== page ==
Identify a medical Condition?

A female friend has loss great amounts on hair on her head and has thinned down to a few strands here and there over her head. She has also gained weight through her neck all the way down to her hips, but her arms and legs are very thin. Thin to the point that they are almost frail and resemble the extremities of a 50+ year old woman, she is only 34? Could this be a thyroid issue?


  • fiona

    Has your friend examined her condition to her local doctor?
    it’s wise to do so, as she may need the necessary treatment involved,
    based on what you have said, thyroid seemed to be the issue here,
    since her neck gland has enlarged..
    Here are the main symptoms if her problem is thyroid condition:

    10. Muscle and Joint Pains, Carpal Tunnel/Tendonitis Problems.

    Aches and pains in your muscles and joints, weakness in the arms and a tendency to develop carpal tunnel in the arms/hands and tarsal tunnel in the legs, can all be symptoms of undiagnosed thyroid problems.

    9. Neck Discomfort/Enlargement.

    A feeling of swelling in the neck, discomfort with turtlenecks or neckties, a hoarse voice or a visibly enlarged thyroid can all be symptoms of thyroid disease.

    To help find out if your friend’s thyroid may be enlarged, try a simple "Thyroid Neck Check" test at home.

    8. Hair/Skin Changes.

    Hair and skin are particularly vulnerable to thyroid conditions, and in particular, hair loss is frequently associated with thyroid problems. With hypothyroidism, hair frequently becomes brittle, coarse and dry, while breaking off and falling out easily. Skin can become coarse, thick, dry,and scaly. In hypothyroidism, there is often an unusual loss of hair in the outer edge of the eyebrow. With hyperthyroidism, severe hair loss can also occur, and skin can become fragile and thin.

    7. Bowel Problems.

    Severe or long-term constipation is frequently associated with hypothyroidism, while diarrhea or irritable bowel syndrome (IBS) is associated with hyperthyroidism.

    6. Menstrual Irregularities and Fertility Problems.

    Heavier, more frequent and more painful periods are frequently associated with hypothyroidism, and shorter, lighter or infrequent menstruation can be associated with hyperthyroidism. Infertility can also be associated with undiagnosed thyroid conditions.

    5. Family History.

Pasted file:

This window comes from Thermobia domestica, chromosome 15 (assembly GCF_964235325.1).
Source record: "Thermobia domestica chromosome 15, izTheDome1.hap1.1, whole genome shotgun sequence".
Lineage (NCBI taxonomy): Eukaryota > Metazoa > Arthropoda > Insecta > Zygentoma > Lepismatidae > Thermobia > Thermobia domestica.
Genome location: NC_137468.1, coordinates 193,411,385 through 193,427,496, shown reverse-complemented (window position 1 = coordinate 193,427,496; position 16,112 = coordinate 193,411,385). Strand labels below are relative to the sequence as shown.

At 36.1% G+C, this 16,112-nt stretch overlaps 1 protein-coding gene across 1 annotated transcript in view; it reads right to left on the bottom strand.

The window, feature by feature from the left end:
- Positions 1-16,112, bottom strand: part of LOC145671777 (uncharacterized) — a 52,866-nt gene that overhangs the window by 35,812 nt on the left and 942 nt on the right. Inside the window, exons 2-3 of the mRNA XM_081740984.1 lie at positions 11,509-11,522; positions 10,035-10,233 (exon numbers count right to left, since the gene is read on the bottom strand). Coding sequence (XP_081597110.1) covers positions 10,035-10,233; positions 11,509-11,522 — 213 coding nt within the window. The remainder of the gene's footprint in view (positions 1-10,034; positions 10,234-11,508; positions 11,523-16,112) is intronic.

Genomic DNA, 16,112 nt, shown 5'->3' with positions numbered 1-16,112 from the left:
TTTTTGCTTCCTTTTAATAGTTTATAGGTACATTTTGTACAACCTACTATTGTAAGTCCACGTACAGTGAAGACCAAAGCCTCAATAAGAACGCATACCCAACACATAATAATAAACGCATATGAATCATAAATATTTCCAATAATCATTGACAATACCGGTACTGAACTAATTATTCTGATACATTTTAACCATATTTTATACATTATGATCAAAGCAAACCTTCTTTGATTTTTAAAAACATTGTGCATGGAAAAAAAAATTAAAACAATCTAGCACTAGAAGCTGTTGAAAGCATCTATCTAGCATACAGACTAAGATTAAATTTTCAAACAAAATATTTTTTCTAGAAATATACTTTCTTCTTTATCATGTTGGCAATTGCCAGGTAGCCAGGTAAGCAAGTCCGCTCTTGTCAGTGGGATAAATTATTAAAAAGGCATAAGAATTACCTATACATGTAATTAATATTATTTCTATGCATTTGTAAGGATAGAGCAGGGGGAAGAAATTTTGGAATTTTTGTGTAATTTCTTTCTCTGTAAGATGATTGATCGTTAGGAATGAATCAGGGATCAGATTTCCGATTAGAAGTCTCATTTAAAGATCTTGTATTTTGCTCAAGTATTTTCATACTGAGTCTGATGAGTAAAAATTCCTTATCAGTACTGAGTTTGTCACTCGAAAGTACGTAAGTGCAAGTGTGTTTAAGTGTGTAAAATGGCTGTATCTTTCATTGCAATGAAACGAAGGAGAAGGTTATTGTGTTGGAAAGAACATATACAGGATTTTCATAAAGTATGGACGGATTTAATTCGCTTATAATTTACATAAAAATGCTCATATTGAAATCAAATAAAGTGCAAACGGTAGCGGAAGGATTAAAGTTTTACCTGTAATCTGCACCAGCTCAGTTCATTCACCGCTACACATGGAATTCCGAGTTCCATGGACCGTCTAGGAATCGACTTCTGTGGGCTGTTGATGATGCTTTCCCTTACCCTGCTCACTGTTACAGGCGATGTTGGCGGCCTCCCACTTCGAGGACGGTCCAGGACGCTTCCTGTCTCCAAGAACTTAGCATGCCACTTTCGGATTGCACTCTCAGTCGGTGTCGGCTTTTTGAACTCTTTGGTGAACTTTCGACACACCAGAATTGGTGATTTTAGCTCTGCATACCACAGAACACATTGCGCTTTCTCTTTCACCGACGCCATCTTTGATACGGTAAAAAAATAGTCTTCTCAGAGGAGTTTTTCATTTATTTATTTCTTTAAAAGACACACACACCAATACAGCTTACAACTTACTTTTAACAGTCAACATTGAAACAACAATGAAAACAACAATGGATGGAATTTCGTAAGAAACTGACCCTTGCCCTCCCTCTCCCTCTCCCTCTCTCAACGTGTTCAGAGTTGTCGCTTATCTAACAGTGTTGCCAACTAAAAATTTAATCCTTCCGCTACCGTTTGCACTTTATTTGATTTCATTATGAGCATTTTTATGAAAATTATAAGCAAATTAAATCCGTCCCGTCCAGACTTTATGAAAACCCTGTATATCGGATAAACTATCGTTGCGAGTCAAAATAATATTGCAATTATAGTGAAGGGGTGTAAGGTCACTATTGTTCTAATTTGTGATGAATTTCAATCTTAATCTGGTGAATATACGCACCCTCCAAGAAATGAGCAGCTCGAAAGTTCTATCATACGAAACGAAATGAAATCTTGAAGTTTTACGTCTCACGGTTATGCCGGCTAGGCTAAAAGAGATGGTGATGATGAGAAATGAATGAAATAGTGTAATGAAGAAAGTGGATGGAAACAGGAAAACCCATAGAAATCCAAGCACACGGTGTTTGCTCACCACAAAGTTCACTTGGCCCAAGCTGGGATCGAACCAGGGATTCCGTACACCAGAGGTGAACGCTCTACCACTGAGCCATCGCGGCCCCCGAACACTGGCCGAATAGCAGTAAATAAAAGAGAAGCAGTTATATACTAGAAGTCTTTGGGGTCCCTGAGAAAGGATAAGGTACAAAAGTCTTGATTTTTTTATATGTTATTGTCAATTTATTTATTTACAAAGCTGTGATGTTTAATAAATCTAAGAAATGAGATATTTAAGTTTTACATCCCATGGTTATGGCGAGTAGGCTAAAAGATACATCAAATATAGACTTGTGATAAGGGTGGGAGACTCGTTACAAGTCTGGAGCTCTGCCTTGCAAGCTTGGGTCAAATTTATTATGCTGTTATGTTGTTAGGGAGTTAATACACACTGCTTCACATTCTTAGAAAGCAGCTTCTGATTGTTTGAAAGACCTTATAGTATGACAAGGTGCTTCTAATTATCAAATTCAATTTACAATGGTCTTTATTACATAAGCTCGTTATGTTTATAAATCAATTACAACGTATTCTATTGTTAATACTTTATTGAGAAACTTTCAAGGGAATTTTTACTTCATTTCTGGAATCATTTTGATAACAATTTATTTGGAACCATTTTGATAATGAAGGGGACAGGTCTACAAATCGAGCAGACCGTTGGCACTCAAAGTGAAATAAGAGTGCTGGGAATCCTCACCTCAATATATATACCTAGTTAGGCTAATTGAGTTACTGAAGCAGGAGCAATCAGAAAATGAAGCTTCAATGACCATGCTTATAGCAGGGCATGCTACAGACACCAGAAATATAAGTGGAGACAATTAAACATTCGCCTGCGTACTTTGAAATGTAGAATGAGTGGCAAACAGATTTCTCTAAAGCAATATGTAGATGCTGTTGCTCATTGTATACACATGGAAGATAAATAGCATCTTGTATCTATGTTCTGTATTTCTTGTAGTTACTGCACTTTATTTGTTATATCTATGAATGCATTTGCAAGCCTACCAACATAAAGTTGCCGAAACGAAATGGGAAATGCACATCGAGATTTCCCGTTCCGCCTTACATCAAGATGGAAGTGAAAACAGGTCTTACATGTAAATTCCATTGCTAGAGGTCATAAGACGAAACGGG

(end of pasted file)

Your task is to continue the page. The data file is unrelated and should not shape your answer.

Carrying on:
If your friend have a family history of thyroid problems, she is at a higher risk of having a thyroid condition herself. She may not always be aware of thyroid problems in her family, though, because among older people, it is often referred to as "gland trouble" or "goiter." So pay attention to any discussions of glandular conditions or goiter or weight gain due to "a glandular problem," as these may be indirect ways of referring to thyroid conditions.

    4. Cholesterol Issues

    High cholesterol, especially when it is not responsive to diet, exercise or cholesterol-lowering medication, can be a sign of undiagnosed hypothyroidism. Unusually low cholesterol levels may be a sign of hyperthyroidism.

    3. Depression and Anxiety.

    Depression or anxiety — including sudden onset of panic disorder — can be symptoms of thyroid disease. Hypothyroidism is most typically associated with depression, while hyperthyroidism is more commonly associated with anxiety or panic attacks. Depression that does not respond to antidepressants may also be a sign of an undiagnosed thyroid disorder.

    2. Weight Changes.

    Your friend may be on a low-fat, low-calorie diet with a rigorous exercise program, but are failing to lose or gain any weight. Or she may have joined a diet program or support group, such as Weight Watchers, and you are the only one who isn’t losing any weight. Difficulty losing weight can be a sign of hypothyroidism. She may be losing weight while eating the same amount of food as usual — or even losing while eating more than normal. Unexplained weight changes and issues can be signs of both hypothyroidism or hyperthyroidism.

    1. Fatigue.

    Feeling exhausted when your friend wake up, feeling as if 8 or 10 hours of sleep a night is insufficient or being unable to function all day without a nap can all be signs of thyroid problems. (With hyperthyroidism, she may also have night time insomnia that leaves her exhausted during the day.)

  • It could be thyroid plus something else driving the exaggerated hormonal changes. Endometriosis, ovarian cysts and uterine tumors come to mind. She had better get in for a complete metabolic workup and full physical exam or she will pay with a very short life. Consider it cancer until proven otherwise. She needs to take this that seriously–and also rule out cancer!

  • greydoc6

    My guess would be Cushing Syndrome, often caused by a pituitary tumor that produces excess ACTH, causing an elevation of cortisol and a cascade of other hormonal problems. Excess hair (hirsutism) is common, but male pattern baldness may ensue. Weight gain in the central part of the body – truncal obesity – was the key clue.

Leave a Reply